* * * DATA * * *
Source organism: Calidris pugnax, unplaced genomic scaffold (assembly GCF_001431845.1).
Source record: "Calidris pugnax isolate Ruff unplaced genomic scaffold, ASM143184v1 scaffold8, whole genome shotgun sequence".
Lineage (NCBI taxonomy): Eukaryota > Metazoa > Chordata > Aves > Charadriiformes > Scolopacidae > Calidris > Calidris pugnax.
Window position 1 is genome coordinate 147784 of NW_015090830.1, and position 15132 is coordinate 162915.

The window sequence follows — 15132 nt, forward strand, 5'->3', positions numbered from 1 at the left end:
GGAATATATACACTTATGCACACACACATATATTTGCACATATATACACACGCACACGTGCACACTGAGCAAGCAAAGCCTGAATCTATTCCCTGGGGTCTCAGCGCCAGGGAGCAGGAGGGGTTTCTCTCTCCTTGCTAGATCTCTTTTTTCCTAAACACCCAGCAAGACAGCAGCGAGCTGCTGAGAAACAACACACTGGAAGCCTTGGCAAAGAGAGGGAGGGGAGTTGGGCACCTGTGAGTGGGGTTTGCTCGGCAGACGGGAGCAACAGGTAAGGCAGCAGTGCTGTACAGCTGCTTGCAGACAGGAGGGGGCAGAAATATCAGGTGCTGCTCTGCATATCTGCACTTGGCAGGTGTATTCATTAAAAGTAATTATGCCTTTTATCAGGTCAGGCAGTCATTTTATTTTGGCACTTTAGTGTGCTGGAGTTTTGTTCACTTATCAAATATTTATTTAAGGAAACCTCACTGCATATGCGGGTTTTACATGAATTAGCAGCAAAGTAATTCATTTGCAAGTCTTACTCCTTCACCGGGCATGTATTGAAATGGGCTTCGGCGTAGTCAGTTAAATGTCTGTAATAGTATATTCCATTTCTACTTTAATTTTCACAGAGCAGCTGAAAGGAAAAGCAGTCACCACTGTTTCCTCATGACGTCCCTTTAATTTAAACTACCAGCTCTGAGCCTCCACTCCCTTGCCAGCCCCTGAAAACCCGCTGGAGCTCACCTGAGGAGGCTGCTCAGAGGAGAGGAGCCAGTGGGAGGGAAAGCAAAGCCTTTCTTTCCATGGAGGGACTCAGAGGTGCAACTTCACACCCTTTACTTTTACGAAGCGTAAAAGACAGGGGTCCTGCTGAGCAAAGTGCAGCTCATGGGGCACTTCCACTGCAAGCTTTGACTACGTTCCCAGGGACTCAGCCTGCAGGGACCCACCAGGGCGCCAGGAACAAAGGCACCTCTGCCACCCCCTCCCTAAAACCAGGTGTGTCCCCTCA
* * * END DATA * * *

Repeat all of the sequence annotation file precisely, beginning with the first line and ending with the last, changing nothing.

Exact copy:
Source organism: Calidris pugnax, unplaced genomic scaffold (assembly GCF_001431845.1).
Source record: "Calidris pugnax isolate Ruff unplaced genomic scaffold, ASM143184v1 scaffold8, whole genome shotgun sequence".
Lineage (NCBI taxonomy): Eukaryota > Metazoa > Chordata > Aves > Charadriiformes > Scolopacidae > Calidris > Calidris pugnax.
Window position 1 is genome coordinate 147784 of NW_015090830.1, and position 15132 is coordinate 162915.

The window sequence follows — 15132 nt, forward strand, 5'->3', positions numbered from 1 at the left end:
GGAATATATACACTTATGCACACACACATATATTTGCACATATATACACACGCACACGTGCACACTGAGCAAGCAAAGCCTGAATCTATTCCCTGGGGTCTCAGCGCCAGGGAGCAGGAGGGGTTTCTCTCTCCTTGCTAGATCTCTTTTTTCCTAAACACCCAGCAAGACAGCAGCGAGCTGCTGAGAAACAACACACTGGAAGCCTTGGCAAAGAGAGGGAGGGGAGTTGGGCACCTGTGAGTGGGGTTTGCTCGGCAGACGGGAGCAACAGGTAAGGCAGCAGTGCTGTACAGCTGCTTGCAGACAGGAGGGGGCAGAAATATCAGGTGCTGCTCTGCATATCTGCACTTGGCAGGTGTATTCATTAAAAGTAATTATGCCTTTTATCAGGTCAGGCAGTCATTTTATTTTGGCACTTTAGTGTGCTGGAGTTTTGTTCACTTATCAAATATTTATTTAAGGAAACCTCACTGCATATGCGGGTTTTACATGAATTAGCAGCAAAGTAATTCATTTGCAAGTCTTACTCCTTCACCGGGCATGTATTGAAATGGGCTTCGGCGTAGTCAGTTAAATGTCTGTAATAGTATATTCCATTTCTACTTTAATTTTCACAGAGCAGCTGAAAGGAAAAGCAGTCACCACTGTTTCCTCATGACGTCCCTTTAATTTAAACTACCAGCTCTGAGCCTCCACTCCCTTGCCAGCCCCTGAAAACCCGCTGGAGCTCACCTGAGGAGGCTGCTCAGAGGAGAGGAGCCAGTGGGAGGGAAAGCAAAGCCTTTCTTTCCATGGAGGGACTCAGAGGTGCAACTTCACACCCTTTACTTTTACGAAGCGTAAAAGACAGGGGTCCTGCTGAGCAAAGTGCAGCTCATGGGGCACTTCCACTGCAAGCTTTGACTACGTTCCCAGGGACTCAGCCTGCAGGGACCCACCAGGGCGCCAGGAACAAAGGCACCTCTGCCACCCCCTCCCTAAAACCAGGTGTGTCCCCTCA